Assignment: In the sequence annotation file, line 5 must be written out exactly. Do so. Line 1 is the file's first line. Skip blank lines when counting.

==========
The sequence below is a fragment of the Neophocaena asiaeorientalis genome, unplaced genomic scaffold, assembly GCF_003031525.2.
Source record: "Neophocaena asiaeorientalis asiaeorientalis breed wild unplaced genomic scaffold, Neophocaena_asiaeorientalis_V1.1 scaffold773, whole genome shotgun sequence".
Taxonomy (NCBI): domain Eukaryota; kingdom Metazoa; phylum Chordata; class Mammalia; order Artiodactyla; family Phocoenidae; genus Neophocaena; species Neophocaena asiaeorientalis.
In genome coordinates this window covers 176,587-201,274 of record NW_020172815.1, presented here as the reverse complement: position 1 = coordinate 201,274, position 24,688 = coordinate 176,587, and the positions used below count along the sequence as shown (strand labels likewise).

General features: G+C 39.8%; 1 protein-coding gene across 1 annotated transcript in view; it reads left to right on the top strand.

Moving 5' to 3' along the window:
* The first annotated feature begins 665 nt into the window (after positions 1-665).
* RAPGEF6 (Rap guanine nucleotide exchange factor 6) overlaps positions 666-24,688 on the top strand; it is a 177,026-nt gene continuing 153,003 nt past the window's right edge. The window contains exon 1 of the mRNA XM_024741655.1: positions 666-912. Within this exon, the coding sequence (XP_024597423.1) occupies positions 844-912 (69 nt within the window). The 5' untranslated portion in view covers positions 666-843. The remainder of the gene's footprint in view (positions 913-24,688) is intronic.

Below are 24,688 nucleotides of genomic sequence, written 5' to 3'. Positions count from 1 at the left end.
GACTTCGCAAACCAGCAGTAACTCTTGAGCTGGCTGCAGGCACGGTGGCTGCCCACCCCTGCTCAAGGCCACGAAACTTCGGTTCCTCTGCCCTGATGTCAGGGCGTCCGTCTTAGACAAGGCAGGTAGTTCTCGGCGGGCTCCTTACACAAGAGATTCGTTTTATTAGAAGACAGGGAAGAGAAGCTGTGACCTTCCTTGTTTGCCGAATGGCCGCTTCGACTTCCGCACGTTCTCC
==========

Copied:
General features: G+C 39.8%; 1 protein-coding gene across 1 annotated transcript in view; it reads left to right on the top strand.